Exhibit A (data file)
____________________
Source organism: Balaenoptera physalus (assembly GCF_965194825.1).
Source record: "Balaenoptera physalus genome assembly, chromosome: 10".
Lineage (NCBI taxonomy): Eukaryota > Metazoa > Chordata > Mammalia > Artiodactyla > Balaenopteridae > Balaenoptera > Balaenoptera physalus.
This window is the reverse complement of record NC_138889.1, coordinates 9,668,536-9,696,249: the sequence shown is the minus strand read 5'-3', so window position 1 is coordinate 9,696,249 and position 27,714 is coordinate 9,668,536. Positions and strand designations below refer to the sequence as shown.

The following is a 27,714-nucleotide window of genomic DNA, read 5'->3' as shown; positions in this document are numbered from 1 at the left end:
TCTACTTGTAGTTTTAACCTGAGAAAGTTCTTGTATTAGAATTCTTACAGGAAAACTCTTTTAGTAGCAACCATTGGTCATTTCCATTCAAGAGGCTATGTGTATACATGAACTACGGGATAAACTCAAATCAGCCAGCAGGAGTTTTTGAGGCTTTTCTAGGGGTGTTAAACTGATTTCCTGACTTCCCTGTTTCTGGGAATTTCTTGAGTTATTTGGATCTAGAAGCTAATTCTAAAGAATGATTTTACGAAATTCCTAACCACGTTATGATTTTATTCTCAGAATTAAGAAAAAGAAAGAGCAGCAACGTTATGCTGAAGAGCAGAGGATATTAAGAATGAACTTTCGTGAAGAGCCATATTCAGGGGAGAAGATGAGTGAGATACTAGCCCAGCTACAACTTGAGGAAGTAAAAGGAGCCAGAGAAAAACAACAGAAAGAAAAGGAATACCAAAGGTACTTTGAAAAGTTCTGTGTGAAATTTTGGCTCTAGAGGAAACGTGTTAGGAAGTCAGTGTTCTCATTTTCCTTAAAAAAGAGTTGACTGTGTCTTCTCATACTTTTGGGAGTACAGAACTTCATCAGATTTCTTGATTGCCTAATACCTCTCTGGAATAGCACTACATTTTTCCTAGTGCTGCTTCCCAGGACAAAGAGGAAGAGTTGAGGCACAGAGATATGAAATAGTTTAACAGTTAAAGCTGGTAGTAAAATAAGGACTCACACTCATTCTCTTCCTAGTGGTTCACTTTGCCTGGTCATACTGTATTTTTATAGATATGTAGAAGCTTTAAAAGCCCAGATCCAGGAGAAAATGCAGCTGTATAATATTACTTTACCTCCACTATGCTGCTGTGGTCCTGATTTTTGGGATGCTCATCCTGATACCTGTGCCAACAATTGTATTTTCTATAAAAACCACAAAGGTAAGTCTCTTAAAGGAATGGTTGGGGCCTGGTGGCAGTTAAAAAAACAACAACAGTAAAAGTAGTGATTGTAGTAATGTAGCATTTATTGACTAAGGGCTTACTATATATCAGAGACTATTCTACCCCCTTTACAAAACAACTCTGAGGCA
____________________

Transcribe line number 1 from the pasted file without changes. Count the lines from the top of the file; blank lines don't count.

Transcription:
Source organism: Balaenoptera physalus (assembly GCF_965194825.1).